Analyzing Mike Bunn’s “How to Read Like a Writer”

Analyzing Mike Bunn’s “How to Read Like a Writer”

I want you to discuss Mike Bunn’s thesis after reading his essay in the E-packet by responding to the following questions:

1. All of Bunn’s subclaims support his main claim, which is that “reading in a particular way” can enhance writing (72). His supporting statements clarify the phases leading up to the “certain approach” to read. What are his sub-claims, and what supporting evidence does he provide? Discuss four subclaims and the corresponding supporting data.

2. Identify the types of evidence he uses? (see handout). MLA 8th Edition Handouts

Updates to the new MLA 8th edition are provided in this area.

3. What does it mean when his sources mention writing as construction, and why does Bunn include that concept in his argument?

Analyzing Mike Bunn’s “How to Read Like a Writer”

Use quotation marks to refer to each sub-claim and cite each passage using the appropriate MLA format (refer to the citation videos).

Four Types of Evidence

Four different sorts of proof are adequate for our needs. You require this knowledge to finish Discussion 3.

Formal Rebuttals

Providing readers with proof is the best approach to establish credibility in formal, written arguments. No matter what your perspective is or whose side you support, if you provide compelling facts to support your assertion, the other side won’t have much to counter.

In oral arguments, emotional appeal is frequently used. However, written arguments generally rely on four different sorts of proof. You’ll discover that some types are, so to speak, “more credible” and “hold more water” than others as you read deeper.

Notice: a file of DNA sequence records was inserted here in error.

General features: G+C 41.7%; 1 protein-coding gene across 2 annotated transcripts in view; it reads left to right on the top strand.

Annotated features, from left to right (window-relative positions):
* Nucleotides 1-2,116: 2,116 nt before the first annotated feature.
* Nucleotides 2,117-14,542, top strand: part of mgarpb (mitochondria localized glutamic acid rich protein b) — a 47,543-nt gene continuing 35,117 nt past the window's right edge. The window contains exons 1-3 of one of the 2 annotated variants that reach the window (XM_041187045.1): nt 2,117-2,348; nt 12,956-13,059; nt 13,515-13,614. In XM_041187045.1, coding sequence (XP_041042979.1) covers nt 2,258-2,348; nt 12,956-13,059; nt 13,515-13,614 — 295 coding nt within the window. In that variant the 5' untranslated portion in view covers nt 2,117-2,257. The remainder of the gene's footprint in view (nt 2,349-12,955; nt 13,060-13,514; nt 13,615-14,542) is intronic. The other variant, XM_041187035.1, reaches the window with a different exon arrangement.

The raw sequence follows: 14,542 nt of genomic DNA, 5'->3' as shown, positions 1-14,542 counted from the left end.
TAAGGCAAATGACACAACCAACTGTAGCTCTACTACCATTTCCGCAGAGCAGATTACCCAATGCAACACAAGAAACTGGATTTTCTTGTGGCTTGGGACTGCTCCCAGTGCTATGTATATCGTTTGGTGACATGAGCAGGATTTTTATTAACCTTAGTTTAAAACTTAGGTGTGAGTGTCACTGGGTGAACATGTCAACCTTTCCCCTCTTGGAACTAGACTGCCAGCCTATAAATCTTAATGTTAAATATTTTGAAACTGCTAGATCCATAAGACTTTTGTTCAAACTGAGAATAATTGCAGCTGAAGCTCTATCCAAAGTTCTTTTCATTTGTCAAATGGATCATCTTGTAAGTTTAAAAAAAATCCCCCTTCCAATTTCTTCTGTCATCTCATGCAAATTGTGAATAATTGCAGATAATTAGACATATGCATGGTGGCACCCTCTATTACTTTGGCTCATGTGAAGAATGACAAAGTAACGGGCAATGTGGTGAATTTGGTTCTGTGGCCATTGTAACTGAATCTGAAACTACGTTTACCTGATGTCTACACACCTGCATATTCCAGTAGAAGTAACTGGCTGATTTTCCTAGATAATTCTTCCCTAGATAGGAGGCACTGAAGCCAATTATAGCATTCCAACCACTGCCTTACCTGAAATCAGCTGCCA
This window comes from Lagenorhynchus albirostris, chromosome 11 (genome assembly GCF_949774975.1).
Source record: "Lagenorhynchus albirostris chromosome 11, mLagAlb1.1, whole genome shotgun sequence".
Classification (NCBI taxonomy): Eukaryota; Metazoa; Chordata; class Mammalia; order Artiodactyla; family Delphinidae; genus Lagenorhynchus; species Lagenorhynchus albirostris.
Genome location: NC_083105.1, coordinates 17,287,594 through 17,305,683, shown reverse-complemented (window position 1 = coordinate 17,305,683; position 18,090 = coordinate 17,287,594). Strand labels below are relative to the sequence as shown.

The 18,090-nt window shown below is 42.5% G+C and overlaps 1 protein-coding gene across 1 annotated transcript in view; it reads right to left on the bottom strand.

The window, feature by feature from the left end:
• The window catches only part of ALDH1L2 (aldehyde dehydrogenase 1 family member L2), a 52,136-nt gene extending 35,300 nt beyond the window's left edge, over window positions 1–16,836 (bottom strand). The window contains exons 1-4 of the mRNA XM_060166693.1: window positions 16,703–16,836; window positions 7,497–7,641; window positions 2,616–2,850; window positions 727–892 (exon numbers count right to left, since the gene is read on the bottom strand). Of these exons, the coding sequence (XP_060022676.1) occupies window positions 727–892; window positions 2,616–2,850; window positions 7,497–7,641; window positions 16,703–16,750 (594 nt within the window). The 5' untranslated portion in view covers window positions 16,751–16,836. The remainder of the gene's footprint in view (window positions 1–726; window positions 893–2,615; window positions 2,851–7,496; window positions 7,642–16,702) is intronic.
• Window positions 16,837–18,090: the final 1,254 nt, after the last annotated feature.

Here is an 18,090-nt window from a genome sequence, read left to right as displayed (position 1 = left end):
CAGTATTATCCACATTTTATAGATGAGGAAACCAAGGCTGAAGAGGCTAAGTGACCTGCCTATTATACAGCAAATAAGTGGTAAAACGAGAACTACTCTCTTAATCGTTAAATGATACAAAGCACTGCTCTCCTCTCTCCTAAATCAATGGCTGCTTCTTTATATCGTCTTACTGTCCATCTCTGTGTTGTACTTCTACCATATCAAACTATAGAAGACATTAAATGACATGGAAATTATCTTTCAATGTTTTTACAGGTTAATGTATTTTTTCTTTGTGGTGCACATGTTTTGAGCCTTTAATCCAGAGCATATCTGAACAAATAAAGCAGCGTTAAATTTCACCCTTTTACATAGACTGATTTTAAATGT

Statistical Evidence

In formal writing, statistical evidence is the most persuasive type of support. This includes survey-type data as well as actual, objective data that is given as a percentage or number. As an illustration, statistical proof could be:

According to 4 out of 5 specialists…

90% of American women are…

Analyzing Mike Bunn’s “How to Read Like a Writer”

There were 7 people present when…

Statistics can be used to establish facts. You can actually go out and gather solid evidence to support your specific claim.

Testimonial Evidence

It is possible to classify celebrity testimony as testimonial in nature. A lot of people view famous people as role models in their lives. Whether for good or bad, there will always be people who want to be like the superstar who picks a life path that puts them in the spotlight. The second-strongest piece of evidence discovered in informal arguments comes from these celebrity endorsements.

Experts and authority in a certain field can be contacted to gather testimonial proof. Lawyers, doctors, and dentists frequently offer their professional opinions. They are rarely challenged in their authority. They must “know their thing,” as the saying goes.

Anecdotal Evidence

Anecdotal evidence is employed when storytelling is used as support. Anecdotal evidence is not very powerful since it lacks objectivity. Anecdotal evidence can be a very powerful tool for determining credibility or proof when used in conjunction with statistical or testimonial data.

Analyzing Mike Bunn’s “How to Read Like a Writer”

Despite being founded on facts, storytelling often contains a lot of opinion, which reduces its objectivity. Anecdotal evidence is frequently provided by eyewitnesses. They are providing their perspective or account of the event after having seen or experienced it.

In the End…

In a formal argument, the only thing that really matters is whether the writer has reliable evidence to support what they wish to say or what they are thinking. We hear individuals asking one another, “Prove it!” so frequently.

One more small fact…

Remember that strong formal arguments acknowledge the opposing point of view in an argument, which strengthens the whole thing. Great formal arguments not only offer solid evidence to back statements.


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